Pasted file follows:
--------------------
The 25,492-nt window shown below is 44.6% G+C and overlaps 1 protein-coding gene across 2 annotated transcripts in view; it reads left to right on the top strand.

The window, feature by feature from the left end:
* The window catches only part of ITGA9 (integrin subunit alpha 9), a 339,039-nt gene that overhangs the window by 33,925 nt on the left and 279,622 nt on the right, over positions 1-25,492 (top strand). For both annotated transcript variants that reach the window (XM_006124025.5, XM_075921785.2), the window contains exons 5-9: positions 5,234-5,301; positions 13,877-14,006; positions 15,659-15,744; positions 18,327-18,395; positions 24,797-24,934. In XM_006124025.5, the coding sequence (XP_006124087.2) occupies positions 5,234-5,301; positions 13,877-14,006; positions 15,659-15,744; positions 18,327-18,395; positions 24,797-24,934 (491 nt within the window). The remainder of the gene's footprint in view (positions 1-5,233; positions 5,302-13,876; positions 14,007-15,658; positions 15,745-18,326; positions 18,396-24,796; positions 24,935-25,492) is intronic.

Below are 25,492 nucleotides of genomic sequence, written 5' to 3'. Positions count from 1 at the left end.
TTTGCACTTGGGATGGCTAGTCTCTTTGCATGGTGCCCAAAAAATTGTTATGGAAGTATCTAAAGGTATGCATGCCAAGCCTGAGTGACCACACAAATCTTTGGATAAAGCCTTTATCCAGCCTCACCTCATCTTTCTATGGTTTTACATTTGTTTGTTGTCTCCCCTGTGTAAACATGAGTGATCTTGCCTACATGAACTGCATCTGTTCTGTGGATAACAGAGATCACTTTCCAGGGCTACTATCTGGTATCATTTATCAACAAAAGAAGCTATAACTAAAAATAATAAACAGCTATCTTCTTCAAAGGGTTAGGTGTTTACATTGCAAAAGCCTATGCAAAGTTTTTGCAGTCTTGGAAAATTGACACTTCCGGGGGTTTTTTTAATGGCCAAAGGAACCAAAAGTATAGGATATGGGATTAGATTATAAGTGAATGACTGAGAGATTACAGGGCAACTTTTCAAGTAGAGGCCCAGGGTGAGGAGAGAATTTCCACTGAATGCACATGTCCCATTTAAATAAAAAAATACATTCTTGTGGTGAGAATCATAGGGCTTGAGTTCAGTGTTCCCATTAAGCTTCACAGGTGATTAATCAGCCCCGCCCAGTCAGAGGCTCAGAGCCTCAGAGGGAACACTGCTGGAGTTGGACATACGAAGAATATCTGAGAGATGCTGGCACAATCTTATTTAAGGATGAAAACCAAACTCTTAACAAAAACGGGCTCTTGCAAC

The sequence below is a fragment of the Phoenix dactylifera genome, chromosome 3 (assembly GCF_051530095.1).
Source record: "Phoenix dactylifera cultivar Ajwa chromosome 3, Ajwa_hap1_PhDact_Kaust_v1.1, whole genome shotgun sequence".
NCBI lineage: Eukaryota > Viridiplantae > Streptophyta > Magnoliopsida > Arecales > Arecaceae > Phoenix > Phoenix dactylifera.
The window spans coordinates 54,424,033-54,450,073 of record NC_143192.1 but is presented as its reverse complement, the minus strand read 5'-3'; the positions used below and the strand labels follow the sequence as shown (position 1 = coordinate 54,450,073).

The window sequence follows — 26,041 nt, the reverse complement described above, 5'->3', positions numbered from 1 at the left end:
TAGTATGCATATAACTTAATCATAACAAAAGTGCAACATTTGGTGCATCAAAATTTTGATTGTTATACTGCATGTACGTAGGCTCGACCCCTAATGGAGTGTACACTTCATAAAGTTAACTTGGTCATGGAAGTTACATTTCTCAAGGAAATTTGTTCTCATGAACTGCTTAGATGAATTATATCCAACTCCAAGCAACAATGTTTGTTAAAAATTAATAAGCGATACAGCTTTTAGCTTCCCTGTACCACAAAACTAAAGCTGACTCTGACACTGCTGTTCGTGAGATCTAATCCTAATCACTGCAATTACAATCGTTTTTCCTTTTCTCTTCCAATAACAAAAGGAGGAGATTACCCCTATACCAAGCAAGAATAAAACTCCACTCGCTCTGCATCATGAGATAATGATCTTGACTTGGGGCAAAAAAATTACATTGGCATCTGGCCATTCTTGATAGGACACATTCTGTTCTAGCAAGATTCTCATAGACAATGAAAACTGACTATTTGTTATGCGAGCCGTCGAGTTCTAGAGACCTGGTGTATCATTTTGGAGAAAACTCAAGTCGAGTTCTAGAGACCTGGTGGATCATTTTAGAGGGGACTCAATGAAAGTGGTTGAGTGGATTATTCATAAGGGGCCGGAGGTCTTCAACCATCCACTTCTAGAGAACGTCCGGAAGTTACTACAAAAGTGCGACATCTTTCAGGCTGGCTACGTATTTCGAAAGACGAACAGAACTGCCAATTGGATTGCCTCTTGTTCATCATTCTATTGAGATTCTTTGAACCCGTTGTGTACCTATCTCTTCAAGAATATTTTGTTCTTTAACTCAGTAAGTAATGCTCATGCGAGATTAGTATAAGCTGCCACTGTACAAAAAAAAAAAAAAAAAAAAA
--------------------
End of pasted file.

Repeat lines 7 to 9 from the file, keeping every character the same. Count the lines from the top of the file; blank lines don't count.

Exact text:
Source record: "Phoenix dactylifera cultivar Ajwa chromosome 3, Ajwa_hap1_PhDact_Kaust_v1.1, whole genome shotgun sequence".
NCBI lineage: Eukaryota > Viridiplantae > Streptophyta > Magnoliopsida > Arecales > Arecaceae > Phoenix > Phoenix dactylifera.
The window spans coordinates 54,424,033-54,450,073 of record NC_143192.1 but is presented as its reverse complement, the minus strand read 5'-3'; the positions used below and the strand labels follow the sequence as shown (position 1 = coordinate 54,450,073).